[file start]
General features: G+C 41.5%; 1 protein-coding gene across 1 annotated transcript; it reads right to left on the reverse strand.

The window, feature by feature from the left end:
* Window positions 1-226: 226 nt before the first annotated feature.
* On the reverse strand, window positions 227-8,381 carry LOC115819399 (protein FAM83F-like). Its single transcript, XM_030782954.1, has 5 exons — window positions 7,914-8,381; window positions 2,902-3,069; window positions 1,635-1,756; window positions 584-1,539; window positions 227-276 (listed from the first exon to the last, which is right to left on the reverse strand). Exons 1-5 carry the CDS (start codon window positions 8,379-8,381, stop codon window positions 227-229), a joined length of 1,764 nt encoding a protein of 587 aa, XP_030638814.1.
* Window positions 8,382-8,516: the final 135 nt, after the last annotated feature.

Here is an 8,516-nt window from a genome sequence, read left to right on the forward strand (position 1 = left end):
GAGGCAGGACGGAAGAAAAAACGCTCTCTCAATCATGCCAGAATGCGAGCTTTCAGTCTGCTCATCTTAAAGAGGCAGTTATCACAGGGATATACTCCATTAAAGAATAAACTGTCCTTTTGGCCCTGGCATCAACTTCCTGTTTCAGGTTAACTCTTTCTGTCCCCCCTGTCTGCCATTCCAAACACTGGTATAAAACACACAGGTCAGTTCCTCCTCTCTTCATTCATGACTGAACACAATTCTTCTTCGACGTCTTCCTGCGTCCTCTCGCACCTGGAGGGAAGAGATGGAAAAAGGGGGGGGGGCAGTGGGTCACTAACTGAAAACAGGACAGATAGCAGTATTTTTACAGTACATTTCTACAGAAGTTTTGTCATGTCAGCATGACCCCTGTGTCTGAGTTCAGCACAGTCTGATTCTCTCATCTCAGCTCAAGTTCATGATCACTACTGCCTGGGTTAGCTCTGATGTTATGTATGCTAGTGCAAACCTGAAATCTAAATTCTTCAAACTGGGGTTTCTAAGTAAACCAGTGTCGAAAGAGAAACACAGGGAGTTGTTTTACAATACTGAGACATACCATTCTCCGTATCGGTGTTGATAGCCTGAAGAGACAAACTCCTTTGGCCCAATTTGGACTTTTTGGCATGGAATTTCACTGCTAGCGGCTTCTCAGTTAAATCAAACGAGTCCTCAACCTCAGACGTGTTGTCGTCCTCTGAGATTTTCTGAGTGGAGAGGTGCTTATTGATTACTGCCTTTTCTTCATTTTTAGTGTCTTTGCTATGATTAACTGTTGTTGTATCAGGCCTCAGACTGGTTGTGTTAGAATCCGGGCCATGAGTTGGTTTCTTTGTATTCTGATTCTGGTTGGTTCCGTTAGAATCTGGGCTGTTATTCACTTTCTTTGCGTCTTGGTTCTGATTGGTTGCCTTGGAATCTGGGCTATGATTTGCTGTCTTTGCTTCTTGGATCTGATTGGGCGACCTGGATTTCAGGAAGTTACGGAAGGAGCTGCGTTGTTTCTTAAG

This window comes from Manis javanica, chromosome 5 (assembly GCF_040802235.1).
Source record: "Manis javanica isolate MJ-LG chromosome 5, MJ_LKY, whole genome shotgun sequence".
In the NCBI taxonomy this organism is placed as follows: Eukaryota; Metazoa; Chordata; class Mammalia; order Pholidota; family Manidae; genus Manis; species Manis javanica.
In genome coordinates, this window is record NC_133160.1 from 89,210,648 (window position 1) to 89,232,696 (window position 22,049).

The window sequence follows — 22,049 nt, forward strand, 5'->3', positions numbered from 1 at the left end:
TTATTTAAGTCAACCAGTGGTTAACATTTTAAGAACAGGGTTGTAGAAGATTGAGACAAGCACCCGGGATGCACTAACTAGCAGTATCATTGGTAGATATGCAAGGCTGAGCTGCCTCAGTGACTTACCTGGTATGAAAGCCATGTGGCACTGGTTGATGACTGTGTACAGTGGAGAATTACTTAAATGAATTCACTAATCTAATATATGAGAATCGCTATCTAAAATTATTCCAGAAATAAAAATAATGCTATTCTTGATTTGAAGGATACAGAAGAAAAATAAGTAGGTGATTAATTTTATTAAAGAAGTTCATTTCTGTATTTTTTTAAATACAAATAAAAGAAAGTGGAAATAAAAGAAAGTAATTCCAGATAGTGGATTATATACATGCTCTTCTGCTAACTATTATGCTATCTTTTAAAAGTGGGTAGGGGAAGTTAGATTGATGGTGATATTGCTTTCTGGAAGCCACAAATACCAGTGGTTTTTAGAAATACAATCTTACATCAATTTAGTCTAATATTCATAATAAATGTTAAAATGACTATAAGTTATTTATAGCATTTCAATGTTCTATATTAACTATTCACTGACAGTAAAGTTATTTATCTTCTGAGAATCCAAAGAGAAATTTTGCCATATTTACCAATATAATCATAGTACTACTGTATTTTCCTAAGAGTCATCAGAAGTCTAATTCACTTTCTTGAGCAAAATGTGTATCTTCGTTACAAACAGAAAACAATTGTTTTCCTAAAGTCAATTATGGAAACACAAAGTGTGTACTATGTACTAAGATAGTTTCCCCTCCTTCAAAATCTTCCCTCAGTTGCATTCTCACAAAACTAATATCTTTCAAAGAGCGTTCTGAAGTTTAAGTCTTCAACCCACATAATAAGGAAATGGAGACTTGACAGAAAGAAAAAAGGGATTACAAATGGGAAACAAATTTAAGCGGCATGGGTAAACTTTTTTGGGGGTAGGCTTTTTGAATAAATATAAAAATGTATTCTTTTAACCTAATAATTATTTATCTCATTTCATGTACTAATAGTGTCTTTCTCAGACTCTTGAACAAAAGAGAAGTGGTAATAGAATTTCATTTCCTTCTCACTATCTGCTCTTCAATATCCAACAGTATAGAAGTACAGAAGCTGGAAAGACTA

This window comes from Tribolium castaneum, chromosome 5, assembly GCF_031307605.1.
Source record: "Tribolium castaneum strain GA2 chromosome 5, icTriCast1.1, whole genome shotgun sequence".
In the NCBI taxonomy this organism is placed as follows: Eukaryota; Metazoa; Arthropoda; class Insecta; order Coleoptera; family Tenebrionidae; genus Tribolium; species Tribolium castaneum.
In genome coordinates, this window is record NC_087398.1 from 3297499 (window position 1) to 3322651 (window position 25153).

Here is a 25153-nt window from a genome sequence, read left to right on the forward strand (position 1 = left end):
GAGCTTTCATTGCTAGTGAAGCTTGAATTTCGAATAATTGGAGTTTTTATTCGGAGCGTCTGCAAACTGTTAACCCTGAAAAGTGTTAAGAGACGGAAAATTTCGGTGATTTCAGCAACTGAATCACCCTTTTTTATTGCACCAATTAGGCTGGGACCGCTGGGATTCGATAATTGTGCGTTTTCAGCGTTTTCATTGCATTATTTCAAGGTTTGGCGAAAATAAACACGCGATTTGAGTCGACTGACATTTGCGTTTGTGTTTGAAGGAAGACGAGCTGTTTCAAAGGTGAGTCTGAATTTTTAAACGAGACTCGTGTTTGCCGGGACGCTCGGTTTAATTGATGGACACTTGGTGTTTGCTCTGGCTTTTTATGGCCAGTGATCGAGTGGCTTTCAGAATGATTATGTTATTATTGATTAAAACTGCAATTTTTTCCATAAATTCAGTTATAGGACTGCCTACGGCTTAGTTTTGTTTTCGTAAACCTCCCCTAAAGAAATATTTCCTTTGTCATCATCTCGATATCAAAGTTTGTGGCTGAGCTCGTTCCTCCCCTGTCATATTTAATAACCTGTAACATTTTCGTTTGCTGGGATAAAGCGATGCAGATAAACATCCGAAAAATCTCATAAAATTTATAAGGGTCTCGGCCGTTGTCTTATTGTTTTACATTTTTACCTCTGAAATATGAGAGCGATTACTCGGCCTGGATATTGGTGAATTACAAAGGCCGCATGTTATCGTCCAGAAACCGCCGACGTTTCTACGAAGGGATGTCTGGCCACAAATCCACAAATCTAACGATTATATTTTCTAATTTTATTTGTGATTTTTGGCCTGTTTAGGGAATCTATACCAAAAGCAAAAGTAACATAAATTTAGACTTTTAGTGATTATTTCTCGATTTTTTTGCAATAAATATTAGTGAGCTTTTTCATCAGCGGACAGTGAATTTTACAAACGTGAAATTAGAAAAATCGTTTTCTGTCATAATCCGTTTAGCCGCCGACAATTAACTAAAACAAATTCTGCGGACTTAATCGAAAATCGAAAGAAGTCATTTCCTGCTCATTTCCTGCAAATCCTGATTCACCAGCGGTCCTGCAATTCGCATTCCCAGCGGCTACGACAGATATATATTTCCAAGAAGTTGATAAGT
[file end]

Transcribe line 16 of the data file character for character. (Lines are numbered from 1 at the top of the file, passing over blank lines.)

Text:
In the NCBI taxonomy this organism is placed as follows: Eukaryota; Metazoa; Arthropoda; class Insecta; order Coleoptera; family Tenebrionidae; genus Tribolium; species Tribolium castaneum.